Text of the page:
When Fender reissued one of its long-forgotten models, the Marauder, as part of the Modern Player series, I immediately thought it would be a great (and relatively inexpensive ) way to try to recreate the model as it originally appeared in the 60’s.

The Marauder was introduced in 1965 with hidden pickups. with Jaguar upper and lower control plates, a Strat trem and a switch plate housing four 3-way Mustang-style switches to control each of its four hidden pickups. Fender scrapped the hidden pickups and went back to the drawing board for the second series of prototypes. This version was a completely different beast with three Jaguar pickups in Strat layout, new chrome plates with tons of switches and a new Mustang-ish trem. Some even had angled frets.

I wanted to recreate the prototype version with hidden pickups to see why Fender made such drastic changes. A little research on the Federal Patent & Trademark Office site yielded the patent for the original hidden pickups. These were unlike anything Fender ever produced.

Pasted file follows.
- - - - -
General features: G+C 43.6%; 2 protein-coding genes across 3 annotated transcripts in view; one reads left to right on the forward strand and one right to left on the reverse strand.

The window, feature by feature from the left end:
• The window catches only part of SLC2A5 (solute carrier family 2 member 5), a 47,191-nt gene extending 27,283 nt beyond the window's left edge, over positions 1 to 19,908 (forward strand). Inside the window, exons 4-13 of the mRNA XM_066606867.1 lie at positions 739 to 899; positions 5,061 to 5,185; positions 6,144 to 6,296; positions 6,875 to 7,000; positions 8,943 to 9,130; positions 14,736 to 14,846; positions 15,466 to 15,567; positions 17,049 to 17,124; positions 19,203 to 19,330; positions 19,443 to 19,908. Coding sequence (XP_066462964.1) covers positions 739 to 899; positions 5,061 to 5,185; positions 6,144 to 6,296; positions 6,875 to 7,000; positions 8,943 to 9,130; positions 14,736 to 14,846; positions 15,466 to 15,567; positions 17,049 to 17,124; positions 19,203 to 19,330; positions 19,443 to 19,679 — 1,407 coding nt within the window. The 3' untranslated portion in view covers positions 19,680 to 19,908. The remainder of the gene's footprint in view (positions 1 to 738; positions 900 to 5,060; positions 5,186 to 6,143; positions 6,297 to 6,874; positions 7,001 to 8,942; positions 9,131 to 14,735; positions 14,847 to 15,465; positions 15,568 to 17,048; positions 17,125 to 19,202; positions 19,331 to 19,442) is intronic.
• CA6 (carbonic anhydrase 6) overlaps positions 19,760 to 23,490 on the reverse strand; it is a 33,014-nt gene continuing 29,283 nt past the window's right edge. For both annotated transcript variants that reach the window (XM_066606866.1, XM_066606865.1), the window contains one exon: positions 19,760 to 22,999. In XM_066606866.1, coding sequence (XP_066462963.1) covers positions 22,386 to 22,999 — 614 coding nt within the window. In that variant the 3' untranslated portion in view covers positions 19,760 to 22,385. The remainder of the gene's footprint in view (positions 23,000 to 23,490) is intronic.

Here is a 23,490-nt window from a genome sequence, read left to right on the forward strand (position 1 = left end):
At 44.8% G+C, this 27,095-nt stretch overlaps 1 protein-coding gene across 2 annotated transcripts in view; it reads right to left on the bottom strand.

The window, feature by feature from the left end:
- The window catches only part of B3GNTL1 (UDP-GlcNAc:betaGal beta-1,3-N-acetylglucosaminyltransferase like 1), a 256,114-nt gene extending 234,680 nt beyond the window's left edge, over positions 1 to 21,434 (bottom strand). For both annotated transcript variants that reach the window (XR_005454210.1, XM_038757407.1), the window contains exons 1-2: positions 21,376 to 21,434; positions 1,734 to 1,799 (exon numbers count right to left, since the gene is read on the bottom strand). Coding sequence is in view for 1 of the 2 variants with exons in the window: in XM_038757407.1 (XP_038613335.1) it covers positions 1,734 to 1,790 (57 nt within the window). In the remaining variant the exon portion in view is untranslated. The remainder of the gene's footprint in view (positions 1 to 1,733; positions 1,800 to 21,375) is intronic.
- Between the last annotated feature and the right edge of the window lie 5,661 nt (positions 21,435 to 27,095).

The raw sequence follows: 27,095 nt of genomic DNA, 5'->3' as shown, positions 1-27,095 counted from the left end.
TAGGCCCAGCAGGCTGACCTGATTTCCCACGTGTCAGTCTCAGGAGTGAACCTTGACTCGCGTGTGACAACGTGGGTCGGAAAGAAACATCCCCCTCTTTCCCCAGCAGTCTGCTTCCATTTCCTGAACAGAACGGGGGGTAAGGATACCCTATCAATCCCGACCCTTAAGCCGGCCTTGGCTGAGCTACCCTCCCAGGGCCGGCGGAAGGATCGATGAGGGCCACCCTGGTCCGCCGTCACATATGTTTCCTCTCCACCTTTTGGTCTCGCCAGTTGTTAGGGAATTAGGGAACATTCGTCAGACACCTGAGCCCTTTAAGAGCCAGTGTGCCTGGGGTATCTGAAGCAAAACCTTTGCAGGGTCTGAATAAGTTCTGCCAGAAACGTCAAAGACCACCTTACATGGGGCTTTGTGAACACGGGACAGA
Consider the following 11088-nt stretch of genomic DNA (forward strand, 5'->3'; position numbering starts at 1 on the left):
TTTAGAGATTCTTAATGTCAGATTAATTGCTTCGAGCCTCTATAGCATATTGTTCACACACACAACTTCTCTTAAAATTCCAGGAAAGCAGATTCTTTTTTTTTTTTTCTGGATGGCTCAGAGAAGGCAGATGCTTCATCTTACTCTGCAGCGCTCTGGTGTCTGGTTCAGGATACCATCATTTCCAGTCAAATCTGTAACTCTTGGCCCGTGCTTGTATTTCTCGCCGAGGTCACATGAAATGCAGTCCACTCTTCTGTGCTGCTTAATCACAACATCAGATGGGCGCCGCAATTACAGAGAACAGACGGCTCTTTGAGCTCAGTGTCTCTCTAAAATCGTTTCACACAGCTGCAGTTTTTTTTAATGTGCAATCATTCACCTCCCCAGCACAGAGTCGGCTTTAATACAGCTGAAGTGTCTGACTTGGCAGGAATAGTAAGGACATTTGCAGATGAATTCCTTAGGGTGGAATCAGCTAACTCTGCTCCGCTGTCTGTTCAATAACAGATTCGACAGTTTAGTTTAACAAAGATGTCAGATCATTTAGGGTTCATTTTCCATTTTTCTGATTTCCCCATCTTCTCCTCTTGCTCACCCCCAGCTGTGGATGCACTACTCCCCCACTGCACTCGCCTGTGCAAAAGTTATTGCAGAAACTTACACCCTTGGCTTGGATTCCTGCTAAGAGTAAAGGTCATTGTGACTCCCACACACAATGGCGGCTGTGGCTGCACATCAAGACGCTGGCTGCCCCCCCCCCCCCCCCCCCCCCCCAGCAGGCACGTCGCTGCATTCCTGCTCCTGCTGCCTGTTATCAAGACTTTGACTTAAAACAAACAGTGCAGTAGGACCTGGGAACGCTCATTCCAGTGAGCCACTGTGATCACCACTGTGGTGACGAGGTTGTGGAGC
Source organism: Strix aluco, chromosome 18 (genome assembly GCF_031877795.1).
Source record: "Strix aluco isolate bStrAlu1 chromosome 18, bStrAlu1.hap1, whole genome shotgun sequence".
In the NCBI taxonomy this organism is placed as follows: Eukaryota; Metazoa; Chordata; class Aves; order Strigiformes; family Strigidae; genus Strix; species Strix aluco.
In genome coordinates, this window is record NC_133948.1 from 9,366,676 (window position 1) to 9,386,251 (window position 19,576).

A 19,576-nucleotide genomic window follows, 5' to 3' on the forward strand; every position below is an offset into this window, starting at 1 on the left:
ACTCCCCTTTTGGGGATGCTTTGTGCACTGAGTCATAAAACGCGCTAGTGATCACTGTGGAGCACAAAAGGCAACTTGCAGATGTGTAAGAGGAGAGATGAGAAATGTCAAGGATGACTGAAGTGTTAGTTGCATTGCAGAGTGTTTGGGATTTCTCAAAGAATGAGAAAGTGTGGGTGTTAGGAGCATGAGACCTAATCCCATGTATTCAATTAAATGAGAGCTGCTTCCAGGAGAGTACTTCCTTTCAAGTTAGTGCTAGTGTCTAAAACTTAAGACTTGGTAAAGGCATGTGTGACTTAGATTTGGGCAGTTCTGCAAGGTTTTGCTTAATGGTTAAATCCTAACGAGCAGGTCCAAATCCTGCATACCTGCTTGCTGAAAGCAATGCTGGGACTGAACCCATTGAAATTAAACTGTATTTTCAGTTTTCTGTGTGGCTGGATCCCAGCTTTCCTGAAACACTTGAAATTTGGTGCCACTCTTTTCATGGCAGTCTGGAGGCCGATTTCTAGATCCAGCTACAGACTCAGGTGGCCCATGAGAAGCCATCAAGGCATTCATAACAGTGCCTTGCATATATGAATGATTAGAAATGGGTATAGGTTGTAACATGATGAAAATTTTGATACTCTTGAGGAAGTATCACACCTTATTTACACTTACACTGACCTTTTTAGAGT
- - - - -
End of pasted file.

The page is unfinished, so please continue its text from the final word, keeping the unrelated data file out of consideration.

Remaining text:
Based on the patent docs, all four pickups were wound the same number of winds for mass production purposes. The number 1 (bridge) & 3 pickups were standard wind with all polepieces magnetic North up. The number 2 and 4 (neck) pickups were reverse wound with all polepieces magnetic South up. Having the magnets with the same poles up apparently caused them to fight each other and raised the magnetic field. Each pickup had its own 3-way slider switch (On-Off-On) to allow them to be in and out of phase and in any combination.

I contacted Jared Brandon of Brandon Wound Pickups here in Columbus and he was up for the challenge. He sourced the magnets, hand-punched the bobbins and wound the pickups using what little information there was out there. The only difference I had Jared do was to wind the pickups progressively hotter as they approached the bridge.

While I waited for the pickups, my tasks were to route the body for four pickups, route the upper Jaguar control section and enlarge the lower switch area. I shielded all the routed areas with shielding paint to eliminate as much noise as possible. After a lot of routing wires and soldering, the end result is surprisingly good. Yes, the output is fairly low, but the ability to combine pickups in and out of phase makes for a lot of different sound combinations!

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